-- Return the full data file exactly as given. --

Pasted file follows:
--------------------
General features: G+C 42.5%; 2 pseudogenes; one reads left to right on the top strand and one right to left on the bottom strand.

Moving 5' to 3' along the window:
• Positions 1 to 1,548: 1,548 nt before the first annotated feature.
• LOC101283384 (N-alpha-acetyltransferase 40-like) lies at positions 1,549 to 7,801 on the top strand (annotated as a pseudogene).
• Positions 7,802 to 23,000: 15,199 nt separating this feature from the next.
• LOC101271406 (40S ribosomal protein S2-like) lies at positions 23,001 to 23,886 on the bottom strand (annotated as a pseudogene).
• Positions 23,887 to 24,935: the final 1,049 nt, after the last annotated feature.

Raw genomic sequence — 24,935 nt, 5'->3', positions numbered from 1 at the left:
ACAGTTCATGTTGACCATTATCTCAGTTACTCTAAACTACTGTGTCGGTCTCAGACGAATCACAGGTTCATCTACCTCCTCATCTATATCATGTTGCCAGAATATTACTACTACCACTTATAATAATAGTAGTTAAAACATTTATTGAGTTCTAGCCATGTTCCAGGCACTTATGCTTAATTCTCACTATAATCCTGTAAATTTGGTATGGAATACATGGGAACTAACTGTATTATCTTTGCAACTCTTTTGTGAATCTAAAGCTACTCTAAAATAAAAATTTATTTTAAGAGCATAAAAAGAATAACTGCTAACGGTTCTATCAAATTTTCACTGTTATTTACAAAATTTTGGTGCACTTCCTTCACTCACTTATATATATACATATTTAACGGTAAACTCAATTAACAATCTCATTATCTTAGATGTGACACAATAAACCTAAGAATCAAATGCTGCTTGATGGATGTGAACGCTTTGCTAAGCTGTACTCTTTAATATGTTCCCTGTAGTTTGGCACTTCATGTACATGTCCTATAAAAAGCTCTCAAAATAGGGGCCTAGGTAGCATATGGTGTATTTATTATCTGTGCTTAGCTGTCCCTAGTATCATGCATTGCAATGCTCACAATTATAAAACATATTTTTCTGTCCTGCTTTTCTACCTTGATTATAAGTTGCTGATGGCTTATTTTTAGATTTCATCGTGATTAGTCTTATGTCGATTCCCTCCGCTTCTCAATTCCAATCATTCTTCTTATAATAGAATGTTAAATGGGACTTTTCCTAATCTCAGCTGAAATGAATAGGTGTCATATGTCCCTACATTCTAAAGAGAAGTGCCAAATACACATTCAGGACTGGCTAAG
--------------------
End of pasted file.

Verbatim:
General features: G+C 42.5%; 2 pseudogenes; one reads left to right on the top strand and one right to left on the bottom strand.

Moving 5' to 3' along the window:
• Positions 1 to 1,548: 1,548 nt before the first annotated feature.
• LOC101283384 (N-alpha-acetyltransferase 40-like) lies at positions 1,549 to 7,801 on the top strand (annotated as a pseudogene).
• Positions 7,802 to 23,000: 15,199 nt separating this feature from the next.
• LOC101271406 (40S ribosomal protein S2-like) lies at positions 23,001 to 23,886 on the bottom strand (annotated as a pseudogene).
• Positions 23,887 to 24,935: the final 1,049 nt, after the last annotated feature.

Raw genomic sequence — 24,935 nt, 5'->3', positions numbered from 1 at the left:
ACAGTTCATGTTGACCATTATCTCAGTTACTCTAAACTACTGTGTCGGTCTCAGACGAATCACAGGTTCATCTACCTCCTCATCTATATCATGTTGCCAGAATATTACTACTACCACTTATAATAATAGTAGTTAAAACATTTATTGAGTTCTAGCCATGTTCCAGGCACTTATGCTTAATTCTCACTATAATCCTGTAAATTTGGTATGGAATACATGGGAACTAACTGTATTATCTTTGCAACTCTTTTGTGAATCTAAAGCTACTCTAAAATAAAAATTTATTTTAAGAGCATAAAAAGAATAACTGCTAACGGTTCTATCAAATTTTCACTGTTATTTACAAAATTTTGGTGCACTTCCTTCACTCACTTATATATATACATATTTAACGGTAAACTCAATTAACAATCTCATTATCTTAGATGTGACACAATAAACCTAAGAATCAAATGCTGCTTGATGGATGTGAACGCTTTGCTAAGCTGTACTCTTTAATATGTTCCCTGTAGTTTGGCACTTCATGTACATGTCCTATAAAAAGCTCTCAAAATAGGGGCCTAGGTAGCATATGGTGTATTTATTATCTGTGCTTAGCTGTCCCTAGTATCATGCATTGCAATGCTCACAATTATAAAACATATTTTTCTGTCCTGCTTTTCTACCTTGATTATAAGTTGCTGATGGCTTATTTTTAGATTTCATCGTGATTAGTCTTATGTCGATTCCCTCCGCTTCTCAATTCCAATCATTCTTCTTATAATAGAATGTTAAATGGGACTTTTCCTAATCTCAGCTGAAATGAATAGGTGTCATATGTCCCTACATTCTAAAGAGAAGTGCCAAATACACATTCAGGACTGGCTAAG